October 6, 2009 — If you see someone strolling around Grounds this month in a fish costume, think of your computer.
Listen to the UVA Today Radio Show report on this story by Marian Anderfuren:
That someone is likely Karen McDowell, an information security analyst at the University of Virginia's Information Security, Policy, and Records Office. She spells the name of her costume "p-h-i-s-h," after the computer "phishing" scams that seek to trick the unwary into giving away personal information – and potentially a good portion of their savings.
October is National Cyber Security Awareness Month, the time of year when McDowell breaks out the phish costume and hands out computer security literature. But there are serious events planned as well.
A kickoff event will be held Thursday at 11 a.m. in the Newcomb Hall South Meeting Room, with opening remarks from state Del. Rob Bell, who successfully sponsored a bill to strengthen Virginia's identity theft laws. His remarks will be followed by a presentation that includes specific suggestions for avoiding identity theft, and information about security issues relating to social media, computer and Internet security, and the coming rollout of an enhanced NetBadge system at U.Va. A free buffet lunch will be available to the first 40 attendees.
Similar presentations will be held on subsequent Thursdays, at staggered times: Oct. 15 at noon, Oct. 22 at 1 p.m., and Oct. 29 at 2 p.m. All are scheduled for the Newcomb Hall South Meeting Room; snacks and small prizes will be provided.
Phishing scams are a real problem on the Internet. Typically, they come in the form of an e-mail from an apparently trusted source that prompts the recipient to reply with personal data. Some phishing scams readily seem to be pretty "fishy" – an e-mail from a bank that holds none of the recipient's accounts, or the ubiquitous messages from Nigerian lawyers or European lottery officials claiming to be holding large sums of money for you, to be released once you provide an account number.
But such scams are becoming increasingly sophisticated, McDowell said. Last spring, several students reported having their bank accounts hit after they "confirmed" their account information based upon a request from a realistic-looking e-mail claiming to be from their banks; the complicated scam involved money traveling through Canada and China, abetted by hijacked computers in Los Angeles and Kansas, McDowell said.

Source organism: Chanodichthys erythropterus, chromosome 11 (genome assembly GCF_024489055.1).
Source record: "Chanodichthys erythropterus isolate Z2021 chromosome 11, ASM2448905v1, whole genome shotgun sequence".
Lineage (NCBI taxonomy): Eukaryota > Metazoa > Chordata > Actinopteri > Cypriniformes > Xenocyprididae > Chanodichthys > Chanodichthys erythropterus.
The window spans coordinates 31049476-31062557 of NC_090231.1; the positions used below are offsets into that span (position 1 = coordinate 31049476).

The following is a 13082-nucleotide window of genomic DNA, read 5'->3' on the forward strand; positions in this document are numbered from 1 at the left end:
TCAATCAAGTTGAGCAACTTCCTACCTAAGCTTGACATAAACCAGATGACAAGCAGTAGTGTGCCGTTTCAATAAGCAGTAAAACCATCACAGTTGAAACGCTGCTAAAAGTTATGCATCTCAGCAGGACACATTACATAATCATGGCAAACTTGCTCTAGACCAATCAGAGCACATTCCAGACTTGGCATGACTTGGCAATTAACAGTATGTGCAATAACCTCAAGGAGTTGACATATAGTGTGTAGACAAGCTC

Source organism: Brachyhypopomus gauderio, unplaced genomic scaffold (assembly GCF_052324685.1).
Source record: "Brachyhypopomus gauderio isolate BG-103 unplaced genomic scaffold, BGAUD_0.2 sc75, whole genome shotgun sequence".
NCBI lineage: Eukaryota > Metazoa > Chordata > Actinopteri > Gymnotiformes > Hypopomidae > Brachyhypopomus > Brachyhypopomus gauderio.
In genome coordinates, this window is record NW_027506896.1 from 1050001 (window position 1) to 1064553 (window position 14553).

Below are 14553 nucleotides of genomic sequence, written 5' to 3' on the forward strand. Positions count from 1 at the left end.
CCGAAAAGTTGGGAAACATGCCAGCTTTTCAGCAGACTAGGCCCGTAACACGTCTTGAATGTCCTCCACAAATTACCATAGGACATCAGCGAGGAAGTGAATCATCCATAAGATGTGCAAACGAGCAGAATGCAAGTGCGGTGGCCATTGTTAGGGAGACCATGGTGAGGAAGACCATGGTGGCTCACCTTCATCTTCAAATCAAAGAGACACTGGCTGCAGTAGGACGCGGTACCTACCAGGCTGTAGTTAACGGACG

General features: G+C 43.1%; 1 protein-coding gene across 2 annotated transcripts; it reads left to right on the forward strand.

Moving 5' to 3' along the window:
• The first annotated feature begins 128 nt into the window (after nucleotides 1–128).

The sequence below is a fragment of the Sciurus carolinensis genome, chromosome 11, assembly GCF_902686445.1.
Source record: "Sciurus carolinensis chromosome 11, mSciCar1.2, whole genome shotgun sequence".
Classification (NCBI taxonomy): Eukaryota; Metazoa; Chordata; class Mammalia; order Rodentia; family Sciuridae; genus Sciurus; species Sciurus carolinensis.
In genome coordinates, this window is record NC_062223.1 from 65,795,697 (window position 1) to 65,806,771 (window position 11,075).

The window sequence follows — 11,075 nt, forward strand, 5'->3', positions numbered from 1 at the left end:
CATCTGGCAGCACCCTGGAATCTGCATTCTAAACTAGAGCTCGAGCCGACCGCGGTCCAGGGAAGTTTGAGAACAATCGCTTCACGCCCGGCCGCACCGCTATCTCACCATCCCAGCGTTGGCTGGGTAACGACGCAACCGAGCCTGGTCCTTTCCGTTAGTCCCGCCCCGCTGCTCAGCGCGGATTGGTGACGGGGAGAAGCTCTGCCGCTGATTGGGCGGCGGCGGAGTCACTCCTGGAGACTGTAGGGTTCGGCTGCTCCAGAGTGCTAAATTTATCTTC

Phishing scams are not limited to the Internet, either, she warned. There have been reports of automated phone calls, also purporting to come from your bank, saying that it is imperative that you "confirm" your account number by keying it in, she said.
But phishing is not the only hazard, said McDowell, who spends a lot of time monitoring the latest twists in the world of cyber scams.
Dangers lurk on popular social media sites like Facebook, LinkedIn and Twitter. For example, Facebook hosts third-party applications that can import the personal information of the user and of the user's friends.
"Nobody has any clue who put them up there or where they take you," she said. Such information could be used for nefarious purposes.
Similarly, Twitter users customarily convert lengthy URLs to shorter ones using one of the many URL-shortening sites before pasting them into a Twitter message, or "tweet," because such messages have a 140-character limit. But those compressed URLs also can mask the true source of the linked page, and take an unsuspecting Web surfer to a disreputable corner of the cyber world, she noted.
Then there's the "evil twin." Surfing wirelessly in the unsecured public networks that one often finds in coffeehouses and fast food joints has its hazards; that guy sipping his latte' with his laptop at the next table may be able to gain access to what you're doing, and steal your passwords and log-ins to sell on the black market, McDowell warned.
Asked for one suggestion that could help people survive the dangers that lurk in cyberspace, McDowell instead provides three. Only share personal information over the phone or the Internet if you have initiated the contact and are comfortable that you know with whom you are dealing. Never use a debit card online, because it puts you at risk of losing all the money from your checking account. And do not click on an e-mail link or attachment unless you are "absolutely certain" that its source is trustworthy; if in doubt, call the person who sent it to you first.
(Other tips are available at the Information Security, Policy, and Records Office security Web site.
The Internet can be so powerful and useful thatpeople often prefer not to think about the hazards. McDowell hopes that her phish costume offers a somewhat playful, humorous way to remind people to defend themselves.
While a few people she encountered last year were wary of being approached by a land shark, the ploy was mostly well received, she said. "Most people are pretty favorable and want to know more about it."